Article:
But, today I decided to start taking 5 mg again daily for a while. I can not handle the chemical depression, anxiety, irritability and crying spells. More importantly, I can’t stand what it must be doing to my 9-year-old daughter. I can’t be what I should be to her. But, I was done! I had gotten through the worst part, or so I thought, and I know once I stop it again the brain zaps and fogginess will return no matter how small I get the dose down.

    I am assuming at that time the chemical anxiety and depression will still be there but perhaps at a level that I can deal with. Do you think I am assuming the right thing? I just don’t want to be disappointed if it is just as bad, say, 6 months from now when I try completely clearing my system again.

  6. Gloom, I am so sorry that you have gone through so much pain and suffering. I want to say thank you for sharing your experiences. Your articles have reassured me time and again that I am not going completely insane while I deal with symptoms of withdrawal from antidepressants. Thank you. -Joan

  7. An excellent eloquent article…thank you. It is 3 months since I took my last Citalopram tablet. I still get terrible anxiety and irritability. I tapered slowly over a year, so I never expected to have these symptoms for so long. I originally took them following delayed reaction to my mother’s death. Hindsight is a wonderful thing…no way did I need drugs, but I was too blind to see that at the time. Do you think my symptoms will eventually go…yes I know, you don’t have a crystal ball!

  8. An extremely well written and invaluable article. They say knowledge is power and the more knowledge we have surrounding withdrawal from a medication the better. I was on 20mg citalopram daily for around 18 months and then I halved the dose to 10mg for a month then nothing. I am almost 10 days into not taking citalopram and to be honest the experience has been nothing short of hell and torment. I experienced extreme waves of anxiety and low mood coupled with irritability and aggression over the smallest of things.

    The so called “brain zaps” are very regular as well as flu-like symptoms aches and pains. The weeks ahead will hopefully improve my mental state as it is a scary experience to say the least. I am doing everything in my power to fully recover from the cessation of citalopram. I have a very good diet and try to walk as often as possible as well as trying to maintain a sleep pattern. I even have a cup of jasmine tea and a banana in front of me right now in an effort to alleviate the horrendous symptoms I am going through. I guess it takes time…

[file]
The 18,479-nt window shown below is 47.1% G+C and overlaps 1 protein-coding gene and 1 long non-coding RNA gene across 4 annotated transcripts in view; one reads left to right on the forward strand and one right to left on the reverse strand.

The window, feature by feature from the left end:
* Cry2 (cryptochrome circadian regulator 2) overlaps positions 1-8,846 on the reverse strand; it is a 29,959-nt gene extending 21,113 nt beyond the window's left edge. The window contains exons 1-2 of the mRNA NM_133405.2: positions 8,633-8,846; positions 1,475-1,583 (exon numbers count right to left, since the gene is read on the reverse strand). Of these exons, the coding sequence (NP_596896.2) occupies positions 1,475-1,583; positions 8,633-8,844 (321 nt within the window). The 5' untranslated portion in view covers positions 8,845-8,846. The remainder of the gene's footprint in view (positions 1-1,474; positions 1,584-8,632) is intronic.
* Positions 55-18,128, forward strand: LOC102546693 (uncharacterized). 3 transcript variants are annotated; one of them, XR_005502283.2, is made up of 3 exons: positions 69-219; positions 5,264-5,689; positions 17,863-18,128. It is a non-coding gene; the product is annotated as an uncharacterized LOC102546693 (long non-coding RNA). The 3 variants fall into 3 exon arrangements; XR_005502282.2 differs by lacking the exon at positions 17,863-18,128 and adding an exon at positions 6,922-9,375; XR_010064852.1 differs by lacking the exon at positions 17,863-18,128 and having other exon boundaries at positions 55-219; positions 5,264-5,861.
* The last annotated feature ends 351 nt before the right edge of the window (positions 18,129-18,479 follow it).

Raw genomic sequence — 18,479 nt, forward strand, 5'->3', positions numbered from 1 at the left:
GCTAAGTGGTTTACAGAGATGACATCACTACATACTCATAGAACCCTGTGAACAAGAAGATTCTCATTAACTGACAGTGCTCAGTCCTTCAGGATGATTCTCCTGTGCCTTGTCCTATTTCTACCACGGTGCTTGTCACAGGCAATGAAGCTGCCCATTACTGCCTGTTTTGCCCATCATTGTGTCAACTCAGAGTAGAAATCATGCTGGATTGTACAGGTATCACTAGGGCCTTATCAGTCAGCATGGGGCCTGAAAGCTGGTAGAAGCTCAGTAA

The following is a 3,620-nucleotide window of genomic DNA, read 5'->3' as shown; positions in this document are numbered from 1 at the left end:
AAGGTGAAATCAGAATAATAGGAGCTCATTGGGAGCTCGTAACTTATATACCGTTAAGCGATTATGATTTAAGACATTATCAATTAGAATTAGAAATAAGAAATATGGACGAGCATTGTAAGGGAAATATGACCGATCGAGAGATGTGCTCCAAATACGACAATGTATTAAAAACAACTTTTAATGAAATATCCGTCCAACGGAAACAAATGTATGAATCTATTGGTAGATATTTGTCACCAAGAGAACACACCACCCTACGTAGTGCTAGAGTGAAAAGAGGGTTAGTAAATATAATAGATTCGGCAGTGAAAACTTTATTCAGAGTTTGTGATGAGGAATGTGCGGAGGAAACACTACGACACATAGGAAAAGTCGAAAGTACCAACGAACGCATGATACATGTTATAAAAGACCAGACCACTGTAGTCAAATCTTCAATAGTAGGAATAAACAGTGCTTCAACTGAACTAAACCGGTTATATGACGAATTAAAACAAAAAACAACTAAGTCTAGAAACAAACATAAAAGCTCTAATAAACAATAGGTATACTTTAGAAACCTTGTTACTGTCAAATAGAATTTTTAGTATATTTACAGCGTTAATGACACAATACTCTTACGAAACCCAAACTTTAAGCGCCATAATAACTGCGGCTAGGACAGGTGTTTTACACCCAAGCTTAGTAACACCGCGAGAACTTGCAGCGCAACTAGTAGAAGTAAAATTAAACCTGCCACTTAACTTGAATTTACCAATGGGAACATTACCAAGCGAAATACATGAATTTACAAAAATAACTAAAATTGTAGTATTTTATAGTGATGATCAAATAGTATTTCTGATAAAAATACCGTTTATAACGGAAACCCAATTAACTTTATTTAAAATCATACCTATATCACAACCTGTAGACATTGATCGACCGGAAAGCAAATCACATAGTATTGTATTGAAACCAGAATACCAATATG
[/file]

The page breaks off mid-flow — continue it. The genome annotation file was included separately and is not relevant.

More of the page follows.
9. I am on a slow tapering off from Prozac, after two years usage, and at the beginning I had withdrawal symptoms, so I agreed with my doctor to go even slower, (going to take me over a year to come off)… My questions are: Do we continually have withdrawal until we come to the end of tapering even if it is much lower and subtle?

    Also can withdrawal cause heightened feelings that seem real, as in strong infatuation are there any links in this? I understand dopamine plays its part in infatuation, does this go out of synch when tapering off? Hope I have made sense, apologies if not. I am not sure what’s real and what’s not, many thanks for a reply.

    • Yes Zoe, the point of conducting a gradual taper is to prevent highly intense symptoms from emerging all at once. Those conducting a taper are still going to have withdrawal symptoms, but the symptoms are generally less severe and more easily managed by patients. You are giving your brain and nervous system more time to readjust to reductions in dosing, which results in a smoother withdrawal for most people.

      Withdrawal can cause many things such as derealization and an altered sense of perception. It can certainly lead some people to experiencing more powerful emotions. The exact neurochemistry changes undergone by each person during withdrawal are poorly understood. However, if you are experiencing something during discontinuation (e.g. infatuation) that you haven’t previously experienced, there’s a strong possibility that its stemming from withdrawal. Best of luck.